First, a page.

CAN'T: The Negation of Modal Notions in ASL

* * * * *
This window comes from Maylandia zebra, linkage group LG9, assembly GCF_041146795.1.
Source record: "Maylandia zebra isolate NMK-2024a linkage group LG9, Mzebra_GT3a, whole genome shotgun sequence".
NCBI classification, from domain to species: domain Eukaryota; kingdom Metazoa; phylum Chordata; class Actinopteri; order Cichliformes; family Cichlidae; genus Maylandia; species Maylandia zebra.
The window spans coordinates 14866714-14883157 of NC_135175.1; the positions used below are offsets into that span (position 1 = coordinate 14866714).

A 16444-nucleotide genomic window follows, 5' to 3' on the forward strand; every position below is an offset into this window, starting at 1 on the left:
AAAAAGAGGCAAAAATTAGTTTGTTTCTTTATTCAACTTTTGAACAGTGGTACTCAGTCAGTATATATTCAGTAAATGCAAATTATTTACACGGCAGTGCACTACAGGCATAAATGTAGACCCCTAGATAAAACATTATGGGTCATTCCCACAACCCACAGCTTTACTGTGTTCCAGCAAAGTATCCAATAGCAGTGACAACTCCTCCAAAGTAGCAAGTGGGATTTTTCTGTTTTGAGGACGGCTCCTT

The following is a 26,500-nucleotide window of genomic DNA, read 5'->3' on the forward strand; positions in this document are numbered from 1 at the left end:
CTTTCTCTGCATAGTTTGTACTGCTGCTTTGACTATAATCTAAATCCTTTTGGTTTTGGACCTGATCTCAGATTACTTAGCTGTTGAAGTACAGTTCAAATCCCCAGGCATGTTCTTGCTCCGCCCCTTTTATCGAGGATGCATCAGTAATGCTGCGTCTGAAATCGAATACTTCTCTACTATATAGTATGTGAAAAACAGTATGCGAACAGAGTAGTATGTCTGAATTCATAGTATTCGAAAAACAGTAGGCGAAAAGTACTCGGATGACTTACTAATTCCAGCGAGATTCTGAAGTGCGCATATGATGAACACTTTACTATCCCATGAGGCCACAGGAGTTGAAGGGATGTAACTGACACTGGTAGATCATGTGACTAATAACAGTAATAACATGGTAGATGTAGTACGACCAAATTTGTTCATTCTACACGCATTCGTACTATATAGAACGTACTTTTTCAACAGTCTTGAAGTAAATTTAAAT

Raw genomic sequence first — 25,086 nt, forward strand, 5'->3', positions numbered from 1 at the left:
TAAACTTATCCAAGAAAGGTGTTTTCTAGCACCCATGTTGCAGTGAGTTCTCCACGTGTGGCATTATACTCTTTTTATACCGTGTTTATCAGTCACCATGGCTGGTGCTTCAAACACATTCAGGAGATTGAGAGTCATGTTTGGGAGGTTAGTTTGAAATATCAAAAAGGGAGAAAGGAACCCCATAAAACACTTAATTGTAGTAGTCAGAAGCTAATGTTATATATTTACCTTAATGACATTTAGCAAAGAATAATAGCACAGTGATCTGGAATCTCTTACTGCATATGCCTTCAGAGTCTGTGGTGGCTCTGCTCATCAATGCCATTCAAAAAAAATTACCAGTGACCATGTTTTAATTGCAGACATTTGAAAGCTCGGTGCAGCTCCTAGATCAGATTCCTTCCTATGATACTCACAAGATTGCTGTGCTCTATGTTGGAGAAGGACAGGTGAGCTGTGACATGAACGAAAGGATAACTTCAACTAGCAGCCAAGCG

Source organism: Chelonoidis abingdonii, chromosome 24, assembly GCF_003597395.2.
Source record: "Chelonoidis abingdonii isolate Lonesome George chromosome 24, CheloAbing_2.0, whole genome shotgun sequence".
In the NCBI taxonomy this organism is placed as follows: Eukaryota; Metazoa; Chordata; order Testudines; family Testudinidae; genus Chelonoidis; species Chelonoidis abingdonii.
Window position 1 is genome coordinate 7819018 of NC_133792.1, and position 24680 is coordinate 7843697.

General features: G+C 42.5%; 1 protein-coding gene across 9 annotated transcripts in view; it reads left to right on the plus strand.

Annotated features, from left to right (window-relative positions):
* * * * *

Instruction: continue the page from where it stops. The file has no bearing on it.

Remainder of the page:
Historical linguistics is at times akin to archaeology. The researcher pieces together bits of evidence to create a complete picture of a particular phenomenon. For a linguist studying a signed language, the task is more daunting still, due to the relative dearth of available data. Nonetheless, linguistic typology and a thorough understanding of the language under investigation can yield exciting returns. This article explores the development of the negative modal can’t in ASL. This study involves many overlapping areas, including modality, negation, lexicalization, and grammaticization. Because of the historical relationship between ASL and French Sign Language (LSF), a diachronic study of certain grammatical features of ASL necessitates a discussion of Old LSF (see Lane [1984] for an account of the historical relationship between ASL and LSF and of the circumstances that brought LSF to the United States). Finally, one cannot ignore the sociolinguistics of the Deaf communities in France and North America. The result is a holistic investigation of the development of can’t that suggests that this modern ASL sign developed not from a positive modal expressing possibility or ability, as one might expect, but from a modal indicating deontic necessity, specifically, Old LSF il faut “it is necessary.”